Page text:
Cindy Friend, Caradigm and Population Health

By David Harlow, JD MPH, Principal, The Harlow Group LLC
Twitter: @healthblawg
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I spoke recently with Cindy Friend, who is Vice President of Clinical Population Health Solutions & Transformation at Caradigm (@Caradigm) – a GE Healthcare company. Cindy is a registered nurse with more than 20 years combined experience in healthcare administration, clinical delivery, and health information technology both in the public and private sectors. Our conversation focused on the opportunities for improving population health through ACOs.

Caradigm is focusing on population health by stratifying patients with multiple chronic conditions, and supporting ACOs in managing their care. The key is looking at entire communities in order to prioritize efforts at the populations level. For example, nationally we may have a heightened focus on heart failure and diabetes; however, Cindy noted that in a mid-Atlantic market she was working with, the key chronic condition to focus on was, surprisingly, osteoarthritis.

Behavioral health, said Cindy, doesn’t necessarily have to be integrated into the delivery system, but assessments should be integrated (e.g., PHQ-9’s may be administered by primary care providers), so that the behavioral health data may be integrated into the analytics framework used to manage population health. Other sorts of information that need to be captured and integrated include what we call social determinants of health, including for example literacy levels of patients — a critical but often overlooked issue.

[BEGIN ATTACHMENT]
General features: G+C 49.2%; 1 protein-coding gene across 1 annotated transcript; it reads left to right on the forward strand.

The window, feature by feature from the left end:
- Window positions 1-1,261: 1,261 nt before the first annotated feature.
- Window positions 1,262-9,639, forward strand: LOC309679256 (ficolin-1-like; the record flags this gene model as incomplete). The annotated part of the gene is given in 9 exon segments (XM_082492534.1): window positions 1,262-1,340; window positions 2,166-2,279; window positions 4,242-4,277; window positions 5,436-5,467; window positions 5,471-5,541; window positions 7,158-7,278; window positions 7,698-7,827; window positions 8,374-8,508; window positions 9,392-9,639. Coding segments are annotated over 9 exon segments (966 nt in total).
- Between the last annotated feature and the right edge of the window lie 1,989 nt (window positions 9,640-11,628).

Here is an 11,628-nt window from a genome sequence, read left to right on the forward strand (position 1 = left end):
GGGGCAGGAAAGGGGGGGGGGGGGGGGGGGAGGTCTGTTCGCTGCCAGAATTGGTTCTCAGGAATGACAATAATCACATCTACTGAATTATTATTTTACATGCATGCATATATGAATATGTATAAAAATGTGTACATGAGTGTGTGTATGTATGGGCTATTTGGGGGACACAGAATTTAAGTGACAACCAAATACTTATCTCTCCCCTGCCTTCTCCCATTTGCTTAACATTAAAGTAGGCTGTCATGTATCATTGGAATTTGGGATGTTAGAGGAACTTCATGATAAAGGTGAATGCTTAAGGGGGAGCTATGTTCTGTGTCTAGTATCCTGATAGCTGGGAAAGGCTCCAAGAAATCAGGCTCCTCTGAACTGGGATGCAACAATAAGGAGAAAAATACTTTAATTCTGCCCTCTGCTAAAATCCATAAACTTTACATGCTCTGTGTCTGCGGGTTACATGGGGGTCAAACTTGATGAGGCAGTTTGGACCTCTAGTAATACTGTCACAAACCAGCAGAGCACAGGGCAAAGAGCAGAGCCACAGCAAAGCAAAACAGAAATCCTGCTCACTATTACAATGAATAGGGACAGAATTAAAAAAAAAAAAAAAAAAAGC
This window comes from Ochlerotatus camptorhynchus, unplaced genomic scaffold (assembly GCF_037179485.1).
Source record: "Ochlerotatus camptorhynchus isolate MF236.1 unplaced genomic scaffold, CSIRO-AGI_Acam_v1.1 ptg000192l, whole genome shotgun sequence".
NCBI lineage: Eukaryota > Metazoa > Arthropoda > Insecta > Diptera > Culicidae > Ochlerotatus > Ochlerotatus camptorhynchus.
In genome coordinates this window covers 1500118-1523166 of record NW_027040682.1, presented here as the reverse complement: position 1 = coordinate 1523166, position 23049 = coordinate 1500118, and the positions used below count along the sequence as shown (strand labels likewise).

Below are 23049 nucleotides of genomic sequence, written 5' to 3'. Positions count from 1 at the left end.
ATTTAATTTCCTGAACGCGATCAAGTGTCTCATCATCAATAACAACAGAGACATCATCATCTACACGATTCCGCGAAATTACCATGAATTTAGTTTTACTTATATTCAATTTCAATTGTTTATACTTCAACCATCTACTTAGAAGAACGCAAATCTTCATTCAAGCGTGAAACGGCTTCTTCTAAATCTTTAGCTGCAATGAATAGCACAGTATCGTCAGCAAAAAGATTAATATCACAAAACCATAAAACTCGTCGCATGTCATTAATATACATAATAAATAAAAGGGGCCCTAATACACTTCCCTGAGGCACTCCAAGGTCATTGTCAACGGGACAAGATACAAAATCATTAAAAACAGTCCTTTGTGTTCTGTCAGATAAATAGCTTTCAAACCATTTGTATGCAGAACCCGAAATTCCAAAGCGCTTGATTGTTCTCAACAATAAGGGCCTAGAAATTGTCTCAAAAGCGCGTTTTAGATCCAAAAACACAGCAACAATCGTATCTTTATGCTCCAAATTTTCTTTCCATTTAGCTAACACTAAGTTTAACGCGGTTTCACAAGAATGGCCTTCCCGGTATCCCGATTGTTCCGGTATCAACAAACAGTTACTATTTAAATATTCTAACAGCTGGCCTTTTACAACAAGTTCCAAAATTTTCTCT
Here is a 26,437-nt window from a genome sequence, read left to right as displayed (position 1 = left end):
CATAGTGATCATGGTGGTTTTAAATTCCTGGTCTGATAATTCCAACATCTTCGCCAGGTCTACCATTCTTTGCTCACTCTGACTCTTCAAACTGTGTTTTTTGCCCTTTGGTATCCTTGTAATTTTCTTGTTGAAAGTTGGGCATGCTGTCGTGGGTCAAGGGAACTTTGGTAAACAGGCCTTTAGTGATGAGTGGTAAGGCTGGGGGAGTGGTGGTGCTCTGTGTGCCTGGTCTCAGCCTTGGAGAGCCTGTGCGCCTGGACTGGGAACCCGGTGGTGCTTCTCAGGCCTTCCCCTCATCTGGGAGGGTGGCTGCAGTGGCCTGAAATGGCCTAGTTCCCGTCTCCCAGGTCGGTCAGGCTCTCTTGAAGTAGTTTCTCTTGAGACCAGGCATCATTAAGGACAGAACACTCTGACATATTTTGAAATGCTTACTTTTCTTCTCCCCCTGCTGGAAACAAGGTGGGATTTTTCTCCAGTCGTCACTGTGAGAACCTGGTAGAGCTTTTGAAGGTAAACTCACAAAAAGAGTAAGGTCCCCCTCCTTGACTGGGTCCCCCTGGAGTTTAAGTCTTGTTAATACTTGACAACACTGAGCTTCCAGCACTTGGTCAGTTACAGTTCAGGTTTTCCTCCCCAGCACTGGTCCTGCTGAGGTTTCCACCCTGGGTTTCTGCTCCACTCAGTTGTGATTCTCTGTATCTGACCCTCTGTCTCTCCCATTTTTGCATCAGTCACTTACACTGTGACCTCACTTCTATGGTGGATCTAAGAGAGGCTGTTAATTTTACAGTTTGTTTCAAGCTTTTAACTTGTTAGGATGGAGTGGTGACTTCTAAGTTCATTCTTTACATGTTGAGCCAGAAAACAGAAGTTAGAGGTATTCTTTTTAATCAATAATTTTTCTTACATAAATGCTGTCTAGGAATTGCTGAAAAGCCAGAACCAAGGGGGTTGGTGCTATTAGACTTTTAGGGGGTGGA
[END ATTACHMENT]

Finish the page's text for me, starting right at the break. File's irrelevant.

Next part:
Cindy is more optimistic than I am about the successes of ACOs; she discussed some recent reports on ACOs and noted that we’re still in the early days of this care delivery and payment innovation. You can see a bit of my perspective on the relatively small savings realized to date here. We also discussed some of the bright spots in the ACO landscape, and the benefits to be gleaned from looking closely at care management across the continuum of care, and from improving provider engagement as well as patient and caregiver engagement, using systems supporting improved data collection and information sharing, which can lead to better integration across the continuum of care.

When I asked Cindy what she would like to see five years from now, she said she would love to see “literally, not another paper record . . . not another post-it note around.”

This article was originally published on HealthBlawg and is republished here with permission.